He was my friend that I could laugh with, joke with, or have serious conversations about life with. Allen was awesome. As many know, it didn’t take long to get to know Allen. His smile was so contagious, and no one was a stranger to him.
As my summer working at camp drew to an end, I was disappointed to leave but enjoyed getting updates from Allen all the time on how things were going. I enjoyed getting crazy snapchats from him and reading his random hilarious texts.
Almost every break and weekend that I was home from school I always made it a point to stop by camp, walk around the pond, see the animals at the farm, and sit in the office and talk with Allen as he worked tirelessly. A week before Allen died, I was home from college for the weekend, and he told me to stop by and say hey.
I would’ve stayed and told him how many people genuinely cared for him and loved him. I was worried about Allen as I knew he was struggling and knew that he was starting to distance himself from those around him, but I never dreamed it would lead to what it did.
Before I pulled out of Fortson that day, Allen shook my hand, looked me in the eyes, did that mischievous smile that only he could do, and said, “Hey, I’ll see ya later”. This stuck in my mind for some reason because he had never done it before.
Every day Allen pops into my mind at some point, and when he does, I thank the Lord for the opportunity I had to know him. Even though I only knew him for a short time, he impacted my life greatly. He taught me so much, and I will always remember it. Thank you Allen for the impact you had on my life in those short summer months.
I am so excited to be going back to Fortson this summer. It is going to be hard passing his house and office everyday, but I think Allen would want it. We, the camp staff and counselors, are going to work together to put on a summer program that would make Allen look down and smile.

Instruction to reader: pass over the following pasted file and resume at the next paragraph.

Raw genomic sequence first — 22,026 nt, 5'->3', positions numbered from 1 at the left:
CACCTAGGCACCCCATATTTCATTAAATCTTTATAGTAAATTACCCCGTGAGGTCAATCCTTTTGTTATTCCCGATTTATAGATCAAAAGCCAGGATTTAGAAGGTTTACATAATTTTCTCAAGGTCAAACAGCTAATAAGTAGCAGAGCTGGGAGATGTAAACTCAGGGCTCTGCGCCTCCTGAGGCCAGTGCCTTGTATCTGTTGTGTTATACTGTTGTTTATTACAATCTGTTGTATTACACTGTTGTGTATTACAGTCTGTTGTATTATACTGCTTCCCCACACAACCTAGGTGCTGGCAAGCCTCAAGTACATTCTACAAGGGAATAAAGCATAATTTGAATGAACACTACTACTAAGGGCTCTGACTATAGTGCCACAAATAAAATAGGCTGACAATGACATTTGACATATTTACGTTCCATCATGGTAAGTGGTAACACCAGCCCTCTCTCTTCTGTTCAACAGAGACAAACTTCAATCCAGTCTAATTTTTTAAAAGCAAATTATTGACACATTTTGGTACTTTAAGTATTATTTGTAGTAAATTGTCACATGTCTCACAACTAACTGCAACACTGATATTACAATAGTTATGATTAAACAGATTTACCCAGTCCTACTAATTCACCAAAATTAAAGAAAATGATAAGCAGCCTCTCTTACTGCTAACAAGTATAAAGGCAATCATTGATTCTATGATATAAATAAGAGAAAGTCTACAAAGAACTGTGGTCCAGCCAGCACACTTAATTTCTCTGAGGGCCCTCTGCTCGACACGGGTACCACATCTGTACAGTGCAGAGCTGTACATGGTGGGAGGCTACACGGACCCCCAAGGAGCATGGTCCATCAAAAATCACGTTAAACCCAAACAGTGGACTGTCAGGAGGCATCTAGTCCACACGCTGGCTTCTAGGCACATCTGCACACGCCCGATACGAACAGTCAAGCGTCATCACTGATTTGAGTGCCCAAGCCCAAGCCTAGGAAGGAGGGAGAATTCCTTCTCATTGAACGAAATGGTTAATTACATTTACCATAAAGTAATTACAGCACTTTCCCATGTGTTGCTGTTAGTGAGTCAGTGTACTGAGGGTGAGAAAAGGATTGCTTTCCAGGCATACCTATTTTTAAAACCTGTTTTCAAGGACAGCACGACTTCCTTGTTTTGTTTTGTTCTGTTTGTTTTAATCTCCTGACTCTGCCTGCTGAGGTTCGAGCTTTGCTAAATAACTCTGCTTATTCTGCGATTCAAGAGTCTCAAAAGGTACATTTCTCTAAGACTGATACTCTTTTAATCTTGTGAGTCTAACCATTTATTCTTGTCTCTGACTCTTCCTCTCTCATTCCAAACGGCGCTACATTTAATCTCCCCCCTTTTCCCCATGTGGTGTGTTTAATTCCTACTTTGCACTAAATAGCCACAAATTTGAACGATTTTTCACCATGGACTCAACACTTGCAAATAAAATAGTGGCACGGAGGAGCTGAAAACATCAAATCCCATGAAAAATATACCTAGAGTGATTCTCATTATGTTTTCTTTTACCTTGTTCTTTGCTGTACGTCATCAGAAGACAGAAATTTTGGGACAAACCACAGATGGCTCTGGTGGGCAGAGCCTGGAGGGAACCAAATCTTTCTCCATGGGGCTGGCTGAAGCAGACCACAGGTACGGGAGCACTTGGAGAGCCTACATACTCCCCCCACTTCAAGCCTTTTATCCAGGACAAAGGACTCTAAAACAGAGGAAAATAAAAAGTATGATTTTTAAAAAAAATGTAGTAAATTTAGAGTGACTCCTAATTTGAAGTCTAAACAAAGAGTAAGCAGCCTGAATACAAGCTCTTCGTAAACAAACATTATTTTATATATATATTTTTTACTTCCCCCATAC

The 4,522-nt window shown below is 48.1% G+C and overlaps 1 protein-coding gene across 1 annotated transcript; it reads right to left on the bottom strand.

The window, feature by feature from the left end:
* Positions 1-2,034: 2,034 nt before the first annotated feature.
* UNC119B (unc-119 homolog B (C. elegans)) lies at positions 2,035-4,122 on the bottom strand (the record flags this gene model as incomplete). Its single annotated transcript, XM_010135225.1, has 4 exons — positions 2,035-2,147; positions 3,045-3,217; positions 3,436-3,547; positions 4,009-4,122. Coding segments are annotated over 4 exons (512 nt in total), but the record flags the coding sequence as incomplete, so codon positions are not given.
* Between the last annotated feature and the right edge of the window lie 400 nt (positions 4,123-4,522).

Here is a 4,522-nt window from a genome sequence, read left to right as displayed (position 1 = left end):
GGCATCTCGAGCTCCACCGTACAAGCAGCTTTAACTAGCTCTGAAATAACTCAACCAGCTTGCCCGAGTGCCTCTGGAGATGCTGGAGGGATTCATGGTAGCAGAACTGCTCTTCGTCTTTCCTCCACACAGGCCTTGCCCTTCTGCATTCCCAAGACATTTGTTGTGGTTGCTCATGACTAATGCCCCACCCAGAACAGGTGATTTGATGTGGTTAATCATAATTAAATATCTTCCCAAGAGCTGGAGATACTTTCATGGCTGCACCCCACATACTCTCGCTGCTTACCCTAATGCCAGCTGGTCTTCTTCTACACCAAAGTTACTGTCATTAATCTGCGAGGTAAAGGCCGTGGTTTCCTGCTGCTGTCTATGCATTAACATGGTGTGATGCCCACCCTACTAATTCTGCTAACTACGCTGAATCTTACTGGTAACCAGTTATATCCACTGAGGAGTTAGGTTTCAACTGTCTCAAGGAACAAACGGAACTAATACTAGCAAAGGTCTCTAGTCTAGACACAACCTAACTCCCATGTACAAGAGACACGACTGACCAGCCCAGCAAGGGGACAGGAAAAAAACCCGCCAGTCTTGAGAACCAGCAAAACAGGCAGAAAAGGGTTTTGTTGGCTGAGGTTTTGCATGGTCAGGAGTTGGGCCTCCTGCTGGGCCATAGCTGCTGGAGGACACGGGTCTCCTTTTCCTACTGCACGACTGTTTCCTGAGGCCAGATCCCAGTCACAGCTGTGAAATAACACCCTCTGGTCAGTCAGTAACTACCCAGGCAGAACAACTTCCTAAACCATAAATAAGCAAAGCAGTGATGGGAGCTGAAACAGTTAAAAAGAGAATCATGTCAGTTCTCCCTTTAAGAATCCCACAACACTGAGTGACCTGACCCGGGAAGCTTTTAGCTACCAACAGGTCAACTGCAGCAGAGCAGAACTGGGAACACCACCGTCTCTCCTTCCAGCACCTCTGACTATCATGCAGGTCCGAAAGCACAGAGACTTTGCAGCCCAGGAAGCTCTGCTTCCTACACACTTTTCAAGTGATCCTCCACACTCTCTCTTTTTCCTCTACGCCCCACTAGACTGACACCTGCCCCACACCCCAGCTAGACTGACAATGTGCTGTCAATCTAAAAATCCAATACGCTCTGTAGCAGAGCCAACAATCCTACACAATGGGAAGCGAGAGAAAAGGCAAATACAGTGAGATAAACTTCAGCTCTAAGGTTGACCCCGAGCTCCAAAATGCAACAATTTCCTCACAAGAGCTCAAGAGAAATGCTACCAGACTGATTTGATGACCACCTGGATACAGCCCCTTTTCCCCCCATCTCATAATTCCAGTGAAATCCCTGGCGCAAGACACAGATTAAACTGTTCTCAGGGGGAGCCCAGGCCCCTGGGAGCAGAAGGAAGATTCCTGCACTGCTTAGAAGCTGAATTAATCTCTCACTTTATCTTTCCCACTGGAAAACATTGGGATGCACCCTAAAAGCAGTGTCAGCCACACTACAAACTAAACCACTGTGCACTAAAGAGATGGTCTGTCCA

This phrase is short, but it is something that I will cherish forever. On April 24, 2016, I will be joining many of Allen’s family and friends as we walk in the American Foundation for Suicide Prevention’s Out of Darkness Walk in Memory of Allen Nasworthy (you can check out my fundraising page here).
Casting Crowns once sang in one of their songs, “So when you’re on your knees and answers seem so far away, you’re not alone, stop holding on and just be held. Your world’s not falling apart, it’s falling into place. I’m on the throne, stop holding on and just be held.”
This text has been so helpful to me. Even if we feel like our world is falling apart, we know that God is holding us and that He’s going to get us through. If you’re fighting depression, DON’T GIVE UP! Talk to someone and get help, because you are loved whether you believe it or not.
Psalm 34:17-19 “When the righteous cry for help, the Lord hears and delivers them out of all their troubles. The Lord is near to the brokenhearted and saves the crushed in spirit. Many are the afflictions of the righteous, but the Lord delivers him out of them all.”